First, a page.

Returns likely to be lower across all assets in medium term
Risk scenario sees inflation jump that ushers ‘fast pain’
“Elevated valuations increase the risk of draw-downs for the simple reason that there is less buffer to absorb shocks,” the strategists wrote. “The average valuation percentile across equity, bonds and credit in the U.S. is 90 percent, an all-time high.”
In the Goldman strategists’ main scenario of lower but positive returns, investors should “stay invested and could even be lured to lever up.” They suggested putting more in equities, with their greater risk-adjusted returns, and scaling back duration in fixed income.
Other findings in the report include:
- The exceptionally low volatility found in the stock market — with the VIX index near the record low it reached in September — could continue. History has featured periods when low volatility lasted more than three years. The current one began in mid-2016.
- Valuations have a “mixed track record” for predicting returns, explaining less than half the variation since 1900.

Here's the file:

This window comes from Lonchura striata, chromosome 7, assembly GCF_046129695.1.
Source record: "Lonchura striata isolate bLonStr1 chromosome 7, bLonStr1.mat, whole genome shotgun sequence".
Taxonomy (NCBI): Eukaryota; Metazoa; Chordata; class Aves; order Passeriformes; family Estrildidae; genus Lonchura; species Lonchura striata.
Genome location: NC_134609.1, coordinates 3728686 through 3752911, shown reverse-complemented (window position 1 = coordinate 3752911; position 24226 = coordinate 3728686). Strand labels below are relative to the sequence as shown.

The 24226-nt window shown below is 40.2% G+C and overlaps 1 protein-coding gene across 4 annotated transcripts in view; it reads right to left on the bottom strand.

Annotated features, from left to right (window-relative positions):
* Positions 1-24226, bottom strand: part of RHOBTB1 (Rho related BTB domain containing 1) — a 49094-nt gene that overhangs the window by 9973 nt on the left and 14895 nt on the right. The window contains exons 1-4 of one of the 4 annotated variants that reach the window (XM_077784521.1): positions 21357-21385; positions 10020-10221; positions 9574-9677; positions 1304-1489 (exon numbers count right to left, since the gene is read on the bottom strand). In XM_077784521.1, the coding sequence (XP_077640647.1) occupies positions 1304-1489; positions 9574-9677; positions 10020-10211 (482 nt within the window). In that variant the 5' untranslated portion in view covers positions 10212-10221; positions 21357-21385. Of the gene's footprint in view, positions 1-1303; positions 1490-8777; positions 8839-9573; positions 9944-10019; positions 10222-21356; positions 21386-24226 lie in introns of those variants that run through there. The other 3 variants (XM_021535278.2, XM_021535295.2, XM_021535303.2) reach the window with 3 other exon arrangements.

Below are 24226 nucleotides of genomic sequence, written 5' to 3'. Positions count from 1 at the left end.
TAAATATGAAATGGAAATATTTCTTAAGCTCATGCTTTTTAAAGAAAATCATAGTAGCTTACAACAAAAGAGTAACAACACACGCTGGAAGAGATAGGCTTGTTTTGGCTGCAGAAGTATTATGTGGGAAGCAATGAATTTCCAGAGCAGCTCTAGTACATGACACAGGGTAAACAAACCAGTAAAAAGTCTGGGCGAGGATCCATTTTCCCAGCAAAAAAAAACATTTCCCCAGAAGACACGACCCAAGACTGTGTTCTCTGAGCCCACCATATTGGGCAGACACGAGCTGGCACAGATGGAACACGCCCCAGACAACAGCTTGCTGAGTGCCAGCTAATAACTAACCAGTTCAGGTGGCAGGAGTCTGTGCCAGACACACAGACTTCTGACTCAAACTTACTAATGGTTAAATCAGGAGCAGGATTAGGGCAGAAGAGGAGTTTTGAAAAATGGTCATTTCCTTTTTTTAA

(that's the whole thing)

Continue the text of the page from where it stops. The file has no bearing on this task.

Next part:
- Major draw-downs in 60/40 portfolios over the past century amounted to 26 percent in real terms on average, lasting 19 months. It took two years to get back to previous peaks, on average.
- Bonds are probably less good hedges for equities nowadays — a point also made by Pacific Investment Management Co.
- Central banks “might not be able or willing to buffer growth or inflation shocks,” especially if they judge that imbalances and excesses are building. They also face fewer options to ease monetary policy given low rates and big balance sheets.